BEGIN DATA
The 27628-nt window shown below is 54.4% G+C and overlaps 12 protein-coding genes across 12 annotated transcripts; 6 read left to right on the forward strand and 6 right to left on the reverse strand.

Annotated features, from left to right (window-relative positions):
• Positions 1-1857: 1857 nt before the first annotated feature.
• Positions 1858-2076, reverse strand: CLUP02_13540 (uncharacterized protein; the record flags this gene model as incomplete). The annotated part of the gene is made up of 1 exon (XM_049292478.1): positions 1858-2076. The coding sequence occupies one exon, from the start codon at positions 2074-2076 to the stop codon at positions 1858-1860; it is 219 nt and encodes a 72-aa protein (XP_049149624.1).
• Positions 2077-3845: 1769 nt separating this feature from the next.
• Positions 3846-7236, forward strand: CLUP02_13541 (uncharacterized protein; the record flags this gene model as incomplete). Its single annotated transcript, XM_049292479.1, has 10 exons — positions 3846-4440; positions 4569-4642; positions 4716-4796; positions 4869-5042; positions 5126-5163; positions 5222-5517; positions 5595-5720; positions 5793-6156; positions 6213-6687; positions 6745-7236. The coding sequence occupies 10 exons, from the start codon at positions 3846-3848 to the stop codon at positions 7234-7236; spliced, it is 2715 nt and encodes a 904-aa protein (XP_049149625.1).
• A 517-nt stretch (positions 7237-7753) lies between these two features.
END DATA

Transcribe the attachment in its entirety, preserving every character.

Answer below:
The 27628-nt window shown below is 54.4% G+C and overlaps 12 protein-coding genes across 12 annotated transcripts; 6 read left to right on the forward strand and 6 right to left on the reverse strand.

Annotated features, from left to right (window-relative positions):
• Positions 1-1857: 1857 nt before the first annotated feature.
• Positions 1858-2076, reverse strand: CLUP02_13540 (uncharacterized protein; the record flags this gene model as incomplete). The annotated part of the gene is made up of 1 exon (XM_049292478.1): positions 1858-2076. The coding sequence occupies one exon, from the start codon at positions 2074-2076 to the stop codon at positions 1858-1860; it is 219 nt and encodes a 72-aa protein (XP_049149624.1).
• Positions 2077-3845: 1769 nt separating this feature from the next.
• Positions 3846-7236, forward strand: CLUP02_13541 (uncharacterized protein; the record flags this gene model as incomplete). Its single annotated transcript, XM_049292479.1, has 10 exons — positions 3846-4440; positions 4569-4642; positions 4716-4796; positions 4869-5042; positions 5126-5163; positions 5222-5517; positions 5595-5720; positions 5793-6156; positions 6213-6687; positions 6745-7236. The coding sequence occupies 10 exons, from the start codon at positions 3846-3848 to the stop codon at positions 7234-7236; spliced, it is 2715 nt and encodes a 904-aa protein (XP_049149625.1).
• A 517-nt stretch (positions 7237-7753) lies between these two features.